The spotlight for deposits has tended to be on the answer to, “When will rates really start going up again?” For bankers, equally important is the final answer to the questions, “How much of my ‘core’ is really core?”
With rates so low, what hasn’t been talked about much is early withdrawal penalties, the charges made when the term of a time deposit is broken.
“I don’t think it’s on anybody’s radar screens much at all right now,” says Greg McBride, chief financial analyst at Bankrate.com, with rates being so low.
McBride made that observation as Bankrate.com published its latest survey concerning the size and policies governing early withdrawal penalties. The survey was last taken in 2012.
Nine in ten will take principal if necessary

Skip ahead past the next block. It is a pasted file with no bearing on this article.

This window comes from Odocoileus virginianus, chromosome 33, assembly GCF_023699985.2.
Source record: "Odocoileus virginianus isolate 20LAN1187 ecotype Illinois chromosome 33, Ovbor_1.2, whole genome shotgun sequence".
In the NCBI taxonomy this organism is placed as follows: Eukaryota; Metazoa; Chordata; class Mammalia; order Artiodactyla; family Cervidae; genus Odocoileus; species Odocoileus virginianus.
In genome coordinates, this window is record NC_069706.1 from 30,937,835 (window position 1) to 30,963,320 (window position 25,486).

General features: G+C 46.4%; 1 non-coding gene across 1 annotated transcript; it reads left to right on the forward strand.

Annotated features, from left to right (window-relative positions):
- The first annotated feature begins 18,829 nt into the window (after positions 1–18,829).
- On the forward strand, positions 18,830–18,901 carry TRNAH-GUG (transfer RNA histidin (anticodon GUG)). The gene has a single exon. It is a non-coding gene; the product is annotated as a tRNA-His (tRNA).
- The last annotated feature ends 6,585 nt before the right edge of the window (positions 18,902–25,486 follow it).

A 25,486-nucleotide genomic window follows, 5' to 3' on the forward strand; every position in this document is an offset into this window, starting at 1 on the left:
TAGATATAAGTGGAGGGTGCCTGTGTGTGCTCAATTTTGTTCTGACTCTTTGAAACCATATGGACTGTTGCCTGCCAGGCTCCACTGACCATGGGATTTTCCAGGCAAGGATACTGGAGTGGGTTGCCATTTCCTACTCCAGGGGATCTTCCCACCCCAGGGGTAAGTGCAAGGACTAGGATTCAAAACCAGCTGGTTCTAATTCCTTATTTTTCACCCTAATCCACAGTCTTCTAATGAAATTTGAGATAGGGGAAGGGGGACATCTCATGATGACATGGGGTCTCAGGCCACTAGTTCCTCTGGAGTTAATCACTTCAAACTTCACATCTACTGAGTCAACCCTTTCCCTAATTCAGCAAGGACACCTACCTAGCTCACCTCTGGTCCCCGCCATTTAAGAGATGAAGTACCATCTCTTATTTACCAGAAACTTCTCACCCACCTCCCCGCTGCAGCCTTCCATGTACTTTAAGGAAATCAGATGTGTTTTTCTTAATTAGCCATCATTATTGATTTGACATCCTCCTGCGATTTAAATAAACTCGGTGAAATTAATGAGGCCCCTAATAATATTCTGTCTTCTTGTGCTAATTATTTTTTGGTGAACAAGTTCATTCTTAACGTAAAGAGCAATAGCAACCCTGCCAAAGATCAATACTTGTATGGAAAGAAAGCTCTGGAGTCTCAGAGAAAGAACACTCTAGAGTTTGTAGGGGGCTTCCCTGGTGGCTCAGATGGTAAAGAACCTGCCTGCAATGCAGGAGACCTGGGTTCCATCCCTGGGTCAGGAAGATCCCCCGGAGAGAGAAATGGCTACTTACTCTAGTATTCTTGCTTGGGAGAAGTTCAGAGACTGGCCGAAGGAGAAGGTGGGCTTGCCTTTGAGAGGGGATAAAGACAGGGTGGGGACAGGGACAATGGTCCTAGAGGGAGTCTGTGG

Bankrate.com surveyed the top 10 banks and savings institutions in the 10 largest U.S. markets, as well as the nation’s five largest credit unions, in early May. The survey looked at penalty policies on three-month, six-month, one-year, two-year, and five-year CDs.
The survey found that the most common penalties are the equivalent of three month’s interest for CDs with maturities of less than a year and six month’s interest for CDs maturing in one to five years. For CDs of five-years maturity, there was a tie between six month’s interest and 12 month’s interest. Bankrate.com noted that the latter was a change—in the 2012 survey the most common penalty was six month’s interest.
The survey found that only one institution in ten will not invade principal in assessing early withdrawal penalties.
McBride noted that consumers have been staying short for some time. “It will take a sustained environment of rates going up” to convince them to tie up deposits for longer periods.
“Consumers are still hunkering down in deposit products,” added McBride, rather than pursuing other investment choices.
For localized reports based on the survey, go here.
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